SECONDARY school teachers won’t need work permits to get a job in the island if Tynwald backs new government proposals.
THE Department of Economic Development is bringing forward an order under the Control of Employment Act 1975 for Tynwald approval, which will add secondary school teachers to the list of jobs which are exempt from the requirement to have a work permit in the Isle of Man.
Currently, a number of groups are exempt from the requirement for work permits, such as doctors and dentists.
The Department of Education and Children has told the DED that the time taken to secure a work permit is leading to recruits choosing to work elsewhere.
Schools in England and Wales are not subject to such delays and can make firm offers immediately, taking on teachers who are still waiting for confirmation of their appointment to schools in the Isle of Man.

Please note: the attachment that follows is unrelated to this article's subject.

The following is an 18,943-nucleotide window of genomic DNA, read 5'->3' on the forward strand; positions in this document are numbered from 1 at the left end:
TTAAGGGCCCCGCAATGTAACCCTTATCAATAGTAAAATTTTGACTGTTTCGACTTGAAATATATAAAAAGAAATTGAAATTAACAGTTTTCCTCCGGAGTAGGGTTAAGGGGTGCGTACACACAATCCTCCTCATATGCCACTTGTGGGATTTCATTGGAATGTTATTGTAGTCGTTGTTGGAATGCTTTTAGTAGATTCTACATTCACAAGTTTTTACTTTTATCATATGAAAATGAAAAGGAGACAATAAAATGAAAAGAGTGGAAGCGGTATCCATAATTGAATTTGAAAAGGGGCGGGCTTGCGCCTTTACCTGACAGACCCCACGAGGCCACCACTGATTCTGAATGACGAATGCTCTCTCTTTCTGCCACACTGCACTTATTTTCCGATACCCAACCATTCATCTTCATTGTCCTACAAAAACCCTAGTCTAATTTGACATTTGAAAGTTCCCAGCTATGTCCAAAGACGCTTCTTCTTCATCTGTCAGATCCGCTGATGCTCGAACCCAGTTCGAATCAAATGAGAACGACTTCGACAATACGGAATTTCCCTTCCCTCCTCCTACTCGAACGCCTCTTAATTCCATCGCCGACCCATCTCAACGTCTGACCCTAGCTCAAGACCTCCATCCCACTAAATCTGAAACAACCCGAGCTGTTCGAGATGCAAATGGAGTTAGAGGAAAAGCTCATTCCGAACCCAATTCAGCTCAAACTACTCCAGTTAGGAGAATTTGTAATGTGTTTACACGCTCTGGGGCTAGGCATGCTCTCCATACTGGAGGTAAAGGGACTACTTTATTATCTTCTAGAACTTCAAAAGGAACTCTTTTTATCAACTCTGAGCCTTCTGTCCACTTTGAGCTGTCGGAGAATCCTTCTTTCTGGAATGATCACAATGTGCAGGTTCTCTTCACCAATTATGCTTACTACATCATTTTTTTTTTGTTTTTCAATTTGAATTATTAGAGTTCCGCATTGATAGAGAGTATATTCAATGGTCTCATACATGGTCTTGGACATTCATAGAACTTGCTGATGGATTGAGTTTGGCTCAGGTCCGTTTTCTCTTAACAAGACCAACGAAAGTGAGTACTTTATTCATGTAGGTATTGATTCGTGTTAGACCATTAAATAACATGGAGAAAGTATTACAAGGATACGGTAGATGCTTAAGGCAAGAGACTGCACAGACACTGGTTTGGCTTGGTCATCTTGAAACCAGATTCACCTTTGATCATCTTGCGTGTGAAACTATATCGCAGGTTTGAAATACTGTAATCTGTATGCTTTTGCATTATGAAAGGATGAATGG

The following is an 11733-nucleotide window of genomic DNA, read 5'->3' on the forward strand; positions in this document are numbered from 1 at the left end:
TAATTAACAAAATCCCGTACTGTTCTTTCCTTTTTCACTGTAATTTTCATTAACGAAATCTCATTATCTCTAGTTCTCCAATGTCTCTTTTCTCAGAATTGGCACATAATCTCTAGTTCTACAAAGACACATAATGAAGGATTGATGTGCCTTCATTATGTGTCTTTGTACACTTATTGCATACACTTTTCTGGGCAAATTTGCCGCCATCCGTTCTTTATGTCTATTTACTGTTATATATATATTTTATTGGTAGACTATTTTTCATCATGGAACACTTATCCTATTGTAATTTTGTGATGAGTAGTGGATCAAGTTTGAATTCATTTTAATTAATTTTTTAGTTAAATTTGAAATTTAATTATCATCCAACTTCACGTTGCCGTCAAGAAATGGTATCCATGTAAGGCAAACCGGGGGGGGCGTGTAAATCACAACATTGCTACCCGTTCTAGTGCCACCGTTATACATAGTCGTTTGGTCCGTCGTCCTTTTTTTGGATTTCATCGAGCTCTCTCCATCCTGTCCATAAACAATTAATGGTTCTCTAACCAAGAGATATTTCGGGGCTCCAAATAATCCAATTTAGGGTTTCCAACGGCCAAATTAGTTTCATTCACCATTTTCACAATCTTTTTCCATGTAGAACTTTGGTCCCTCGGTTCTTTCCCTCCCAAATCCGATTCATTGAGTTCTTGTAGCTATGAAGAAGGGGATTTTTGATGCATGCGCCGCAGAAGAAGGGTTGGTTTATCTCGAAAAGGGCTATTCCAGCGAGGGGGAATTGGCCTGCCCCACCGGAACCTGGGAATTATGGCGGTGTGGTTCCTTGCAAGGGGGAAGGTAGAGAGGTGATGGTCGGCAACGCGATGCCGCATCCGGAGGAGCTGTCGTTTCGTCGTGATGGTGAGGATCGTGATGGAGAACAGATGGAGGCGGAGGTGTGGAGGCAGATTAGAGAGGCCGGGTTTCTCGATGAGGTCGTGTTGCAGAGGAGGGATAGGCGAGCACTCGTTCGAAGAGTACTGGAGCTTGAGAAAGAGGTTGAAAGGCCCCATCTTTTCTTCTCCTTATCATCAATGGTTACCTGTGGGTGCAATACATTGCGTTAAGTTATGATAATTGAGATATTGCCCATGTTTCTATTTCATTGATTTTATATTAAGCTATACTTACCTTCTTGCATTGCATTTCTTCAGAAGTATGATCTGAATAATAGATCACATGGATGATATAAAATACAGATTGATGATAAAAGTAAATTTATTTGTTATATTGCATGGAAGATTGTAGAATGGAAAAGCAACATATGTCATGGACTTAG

When faced with an offer of a certain post elsewhere or an offer of a post on the island that is subject to securing a work permit, many individuals choose the secure offer.
The government says there is ‘no evidence of a significant number of unemployed secondary school teachers who are Isle of Man workers’, so this proposed exemption ‘should not adversely affect local individuals’.
The DED said: ‘The DED is satisfied the exemption order is in the island’s best interests.’
If a teacher in an island school resigns in May, for example, intending to leave in the summer, the school struggles to advertise the post, shortlist candidates, appoint a replacement and then secure the necessary work permit in time for the recruit to resign from their current post before the May 31 deadline – necessary for a September start.
If that deadline is missed, the new teacher is committed to remain at their current school until January of the following year.
The problem is hitting secondary recruitment in particular because of the shortage of specialists in certain subjects.
Primary schools do not face the same difficulties.
More on this story in Monday’s Isle of Man Examiner.